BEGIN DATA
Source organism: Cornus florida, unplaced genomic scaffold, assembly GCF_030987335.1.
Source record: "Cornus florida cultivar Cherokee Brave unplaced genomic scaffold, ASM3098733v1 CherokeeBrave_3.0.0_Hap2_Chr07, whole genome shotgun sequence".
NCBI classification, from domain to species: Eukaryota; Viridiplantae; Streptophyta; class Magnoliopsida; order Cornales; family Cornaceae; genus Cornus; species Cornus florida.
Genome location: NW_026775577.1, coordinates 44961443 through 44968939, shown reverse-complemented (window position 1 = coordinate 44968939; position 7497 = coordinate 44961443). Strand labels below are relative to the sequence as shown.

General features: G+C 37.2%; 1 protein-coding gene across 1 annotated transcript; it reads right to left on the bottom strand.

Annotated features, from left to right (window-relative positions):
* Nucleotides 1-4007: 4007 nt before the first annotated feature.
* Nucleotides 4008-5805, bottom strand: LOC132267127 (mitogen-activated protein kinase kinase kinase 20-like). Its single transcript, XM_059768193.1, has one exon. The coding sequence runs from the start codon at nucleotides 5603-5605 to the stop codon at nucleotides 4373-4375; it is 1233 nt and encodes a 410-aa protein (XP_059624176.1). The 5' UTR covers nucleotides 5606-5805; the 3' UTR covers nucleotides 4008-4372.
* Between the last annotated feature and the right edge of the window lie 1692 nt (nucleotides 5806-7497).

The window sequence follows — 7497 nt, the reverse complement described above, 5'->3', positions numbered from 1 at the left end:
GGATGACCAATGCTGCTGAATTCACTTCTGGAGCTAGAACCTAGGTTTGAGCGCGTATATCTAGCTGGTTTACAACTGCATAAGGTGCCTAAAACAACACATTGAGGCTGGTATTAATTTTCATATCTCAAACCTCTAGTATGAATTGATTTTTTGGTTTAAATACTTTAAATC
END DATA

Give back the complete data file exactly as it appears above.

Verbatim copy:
Source organism: Cornus florida, unplaced genomic scaffold, assembly GCF_030987335.1.
Source record: "Cornus florida cultivar Cherokee Brave unplaced genomic scaffold, ASM3098733v1 CherokeeBrave_3.0.0_Hap2_Chr07, whole genome shotgun sequence".
NCBI classification, from domain to species: Eukaryota; Viridiplantae; Streptophyta; class Magnoliopsida; order Cornales; family Cornaceae; genus Cornus; species Cornus florida.
Genome location: NW_026775577.1, coordinates 44961443 through 44968939, shown reverse-complemented (window position 1 = coordinate 44968939; position 7497 = coordinate 44961443). Strand labels below are relative to the sequence as shown.

General features: G+C 37.2%; 1 protein-coding gene across 1 annotated transcript; it reads right to left on the bottom strand.

Annotated features, from left to right (window-relative positions):
* Nucleotides 1-4007: 4007 nt before the first annotated feature.
* Nucleotides 4008-5805, bottom strand: LOC132267127 (mitogen-activated protein kinase kinase kinase 20-like). Its single transcript, XM_059768193.1, has one exon. The coding sequence runs from the start codon at nucleotides 5603-5605 to the stop codon at nucleotides 4373-4375; it is 1233 nt and encodes a 410-aa protein (XP_059624176.1). The 5' UTR covers nucleotides 5606-5805; the 3' UTR covers nucleotides 4008-4372.
* Between the last annotated feature and the right edge of the window lie 1692 nt (nucleotides 5806-7497).

The window sequence follows — 7497 nt, the reverse complement described above, 5'->3', positions numbered from 1 at the left end:
GGATGACCAATGCTGCTGAATTCACTTCTGGAGCTAGAACCTAGGTTTGAGCGCGTATATCTAGCTGGTTTACAACTGCATAAGGTGCCTAAAACAACACATTGAGGCTGGTATTAATTTTCATATCTCAAACCTCTAGTATGAATTGATTTTTTGGTTTAAATACTTTAAATC